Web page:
As soon as you hear reggae music, you probably picture a Rastafari - a youngish Jamaican man with a red, gold and green beret corralling an impressive head of dreadlocks. You are picturing Bob Marley. Although he was a Rasta, he was not indicative of all Rastas - he did, however, an immense job bringing the movement to the public consciousness.
Many people are surprised to learn that the Rastafari movement is primarily spiritual, not pop-culture. It is loosely a religion, although it is not strictly defined in the sense of how its adherents practice. It's vaguely Christian, but in an updated way, and incorporates some strict interpretation of the Bible as well as a social/moral code that is arguably more the foundation of the movement than any particular style of worship.
Rasta was founded in Jamaica, a country where the vast majority of inhabitants are descendants of African slaves - Rasta began as a wistful desire to return to Africa and reclaim their culture, but soon blossomed into a movement to defend the rights of Jamaicans and resist corruption by Western culture. Rastas are best-known to outsiders by their marijuana use - not necessarily recreational, but for spiritual and celebration purposes during Rasta rites.
By far, the most important figure in the Rastafari movement is former Ethiopian Emperor Haile Selassie I, who Rastas believe is the returned Christ. He is, in fact, well-known across religions as a worker for peace and understanding, which is a major contributor to his reputation. Rastas believe he will lead them to Paradise. His death in 1975 was considered a hoax by some, who continue to believe that he will one day come out of hiding and lead his people.
Marcus Garvey, who promoted the idea that blacks should re-take control of Africa from European colonialism, was another major figure in Rasta, although he did not consider himself a part of the movement. His teachings and writings tied in perfectly with the Afrocentrist themes in the movement, and he was considered a Rastafari prophet after predicting the coronation of Selassie at a time when Africa was still controlled by whites.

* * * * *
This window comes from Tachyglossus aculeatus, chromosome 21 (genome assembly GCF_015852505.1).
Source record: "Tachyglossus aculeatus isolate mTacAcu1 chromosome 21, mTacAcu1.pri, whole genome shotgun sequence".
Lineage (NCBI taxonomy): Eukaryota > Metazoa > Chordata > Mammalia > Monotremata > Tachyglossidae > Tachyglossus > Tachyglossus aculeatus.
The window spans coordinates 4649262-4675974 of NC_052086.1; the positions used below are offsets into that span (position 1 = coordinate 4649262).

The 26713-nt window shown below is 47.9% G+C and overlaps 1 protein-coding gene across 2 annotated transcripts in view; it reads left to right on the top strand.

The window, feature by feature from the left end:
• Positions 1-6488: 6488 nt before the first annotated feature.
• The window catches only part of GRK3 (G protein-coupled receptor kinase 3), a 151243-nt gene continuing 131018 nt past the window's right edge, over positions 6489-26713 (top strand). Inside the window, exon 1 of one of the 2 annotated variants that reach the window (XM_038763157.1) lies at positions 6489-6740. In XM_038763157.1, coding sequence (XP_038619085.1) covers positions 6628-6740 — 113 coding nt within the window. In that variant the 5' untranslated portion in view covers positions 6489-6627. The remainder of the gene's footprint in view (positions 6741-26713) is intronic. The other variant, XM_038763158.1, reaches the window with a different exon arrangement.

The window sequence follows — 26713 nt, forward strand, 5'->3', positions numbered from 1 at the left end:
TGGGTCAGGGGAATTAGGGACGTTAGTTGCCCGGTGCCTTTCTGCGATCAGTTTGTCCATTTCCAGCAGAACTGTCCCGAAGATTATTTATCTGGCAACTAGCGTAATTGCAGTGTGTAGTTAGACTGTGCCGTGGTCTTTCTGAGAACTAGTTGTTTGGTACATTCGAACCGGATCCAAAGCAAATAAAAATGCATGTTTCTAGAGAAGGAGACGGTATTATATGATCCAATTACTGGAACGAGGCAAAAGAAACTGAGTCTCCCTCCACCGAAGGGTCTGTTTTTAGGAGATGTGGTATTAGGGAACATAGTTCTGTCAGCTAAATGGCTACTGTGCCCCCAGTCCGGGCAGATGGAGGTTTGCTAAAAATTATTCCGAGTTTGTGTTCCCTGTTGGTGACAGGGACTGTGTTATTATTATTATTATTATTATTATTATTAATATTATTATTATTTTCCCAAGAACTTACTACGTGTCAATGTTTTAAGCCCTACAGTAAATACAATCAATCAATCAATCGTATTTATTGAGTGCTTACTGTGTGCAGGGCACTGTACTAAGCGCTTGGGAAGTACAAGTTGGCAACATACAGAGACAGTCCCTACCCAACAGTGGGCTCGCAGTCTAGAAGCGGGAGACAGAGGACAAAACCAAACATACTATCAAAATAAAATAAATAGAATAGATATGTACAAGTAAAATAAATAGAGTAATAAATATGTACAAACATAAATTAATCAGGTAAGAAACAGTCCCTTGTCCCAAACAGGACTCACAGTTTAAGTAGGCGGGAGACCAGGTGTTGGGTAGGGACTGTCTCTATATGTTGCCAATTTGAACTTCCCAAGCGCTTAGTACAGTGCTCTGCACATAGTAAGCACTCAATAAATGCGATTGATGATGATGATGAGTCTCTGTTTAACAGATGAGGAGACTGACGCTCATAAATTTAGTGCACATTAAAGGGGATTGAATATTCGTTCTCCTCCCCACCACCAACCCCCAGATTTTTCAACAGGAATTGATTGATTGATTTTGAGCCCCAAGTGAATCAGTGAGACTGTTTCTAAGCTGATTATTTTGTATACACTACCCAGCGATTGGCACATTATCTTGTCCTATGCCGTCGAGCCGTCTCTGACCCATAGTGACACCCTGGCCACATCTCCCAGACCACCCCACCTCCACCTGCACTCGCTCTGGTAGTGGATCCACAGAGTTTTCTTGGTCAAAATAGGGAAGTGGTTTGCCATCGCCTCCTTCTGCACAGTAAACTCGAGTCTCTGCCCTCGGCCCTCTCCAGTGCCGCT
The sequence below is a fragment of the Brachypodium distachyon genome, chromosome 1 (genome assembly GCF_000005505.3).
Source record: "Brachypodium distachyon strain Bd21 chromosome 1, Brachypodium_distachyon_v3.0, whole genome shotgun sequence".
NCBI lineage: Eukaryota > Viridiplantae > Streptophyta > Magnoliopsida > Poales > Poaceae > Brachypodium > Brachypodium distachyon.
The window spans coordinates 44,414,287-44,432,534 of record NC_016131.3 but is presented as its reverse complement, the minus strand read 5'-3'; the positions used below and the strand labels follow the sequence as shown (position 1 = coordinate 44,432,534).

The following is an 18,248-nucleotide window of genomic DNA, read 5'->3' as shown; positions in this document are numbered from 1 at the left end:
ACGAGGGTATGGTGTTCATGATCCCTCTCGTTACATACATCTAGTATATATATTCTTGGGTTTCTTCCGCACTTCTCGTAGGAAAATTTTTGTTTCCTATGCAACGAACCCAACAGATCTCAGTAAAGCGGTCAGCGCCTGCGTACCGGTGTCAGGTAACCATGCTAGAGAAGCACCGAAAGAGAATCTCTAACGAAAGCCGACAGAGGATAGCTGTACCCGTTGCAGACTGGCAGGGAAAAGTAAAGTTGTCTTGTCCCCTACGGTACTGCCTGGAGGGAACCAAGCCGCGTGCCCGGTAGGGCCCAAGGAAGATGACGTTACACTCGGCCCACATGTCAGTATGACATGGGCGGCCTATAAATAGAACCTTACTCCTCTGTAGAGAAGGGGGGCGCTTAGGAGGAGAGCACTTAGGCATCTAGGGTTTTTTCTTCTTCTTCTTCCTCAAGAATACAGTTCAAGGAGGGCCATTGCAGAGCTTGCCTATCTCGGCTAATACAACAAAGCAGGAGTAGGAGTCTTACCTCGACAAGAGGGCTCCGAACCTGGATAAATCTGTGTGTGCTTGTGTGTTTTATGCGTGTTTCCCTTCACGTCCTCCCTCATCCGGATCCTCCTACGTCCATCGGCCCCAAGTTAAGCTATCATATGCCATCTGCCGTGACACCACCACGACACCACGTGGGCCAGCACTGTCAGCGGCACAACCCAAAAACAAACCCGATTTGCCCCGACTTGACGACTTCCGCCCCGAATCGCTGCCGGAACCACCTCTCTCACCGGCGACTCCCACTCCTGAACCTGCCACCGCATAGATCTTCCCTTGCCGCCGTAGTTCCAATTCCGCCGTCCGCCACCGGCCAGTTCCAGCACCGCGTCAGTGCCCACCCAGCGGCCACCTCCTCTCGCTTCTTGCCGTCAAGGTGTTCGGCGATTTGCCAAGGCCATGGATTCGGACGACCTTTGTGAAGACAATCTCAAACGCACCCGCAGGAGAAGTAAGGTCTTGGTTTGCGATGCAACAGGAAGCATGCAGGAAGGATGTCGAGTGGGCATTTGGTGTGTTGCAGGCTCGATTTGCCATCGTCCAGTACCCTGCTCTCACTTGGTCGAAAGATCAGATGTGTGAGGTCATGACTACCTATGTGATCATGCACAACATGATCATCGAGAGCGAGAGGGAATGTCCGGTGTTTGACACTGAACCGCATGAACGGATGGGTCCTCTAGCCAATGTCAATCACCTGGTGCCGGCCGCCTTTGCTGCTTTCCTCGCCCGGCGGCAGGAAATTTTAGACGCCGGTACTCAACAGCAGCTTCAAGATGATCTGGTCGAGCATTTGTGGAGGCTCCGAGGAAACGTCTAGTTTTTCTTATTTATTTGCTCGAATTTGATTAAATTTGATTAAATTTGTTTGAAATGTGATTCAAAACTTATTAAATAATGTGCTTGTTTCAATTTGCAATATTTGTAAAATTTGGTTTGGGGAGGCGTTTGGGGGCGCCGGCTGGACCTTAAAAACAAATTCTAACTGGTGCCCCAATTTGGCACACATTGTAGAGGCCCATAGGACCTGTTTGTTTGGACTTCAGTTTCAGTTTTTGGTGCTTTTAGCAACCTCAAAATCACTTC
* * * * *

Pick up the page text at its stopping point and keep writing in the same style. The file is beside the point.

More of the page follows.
There is no official house of worship for the Rasta, who considers his body to be the temple in which he worships. In the context of the movement, the important places are entire countries. Jamaica is major because that's where the movement began, and where the world's largest Rasta community still exists today. But that's not to say that Jamaica is the Rasta's most important place - that honor would likely go to Ethiopia, the home of Selassie, to which Rastas aspire to return.
They believe that Ethiopia is where Paradise will be created - to a Rasta, Heaven is not a place in the sky where you go when you die - it a place yet to be created in Ethiopia, and death is not the price of admission.
The characteristic dreadlocks are a measure of a follower's wisdom and age, as Rastas do not believe in cutting the hair out of adherence to Leviticus 21:5 and Numbers 6:5. The locks may also be seen as a measurement of a person's time as a Rasta, as a newcomer will not have dreads as impressive as one who had been raised Rasta from birth.
The combination of green, gold and red is a tribute to Ethiopia, being the colors of the nation's flag, and although Rasta is associated with reggae music, all forms of traditional African music are welcomed as being part of the true spirit of the Rasta.
The Rastafari movement is a fascinating religious study because it is so very new (founded in the 1930s), relatively homogenous (mostly native Jamaicans, although the movement is spreading), and based on positive non-extremist values (peace, equality, color blindness). It will be interesting to follow the movement as its wishes come true - the toppling of colonialism in Africa for one, which has happened, and the decline of racial inequality and marijuana decriminalization, which is happening slowly. Maybe Paradise can be created after all, if we all work hard enough.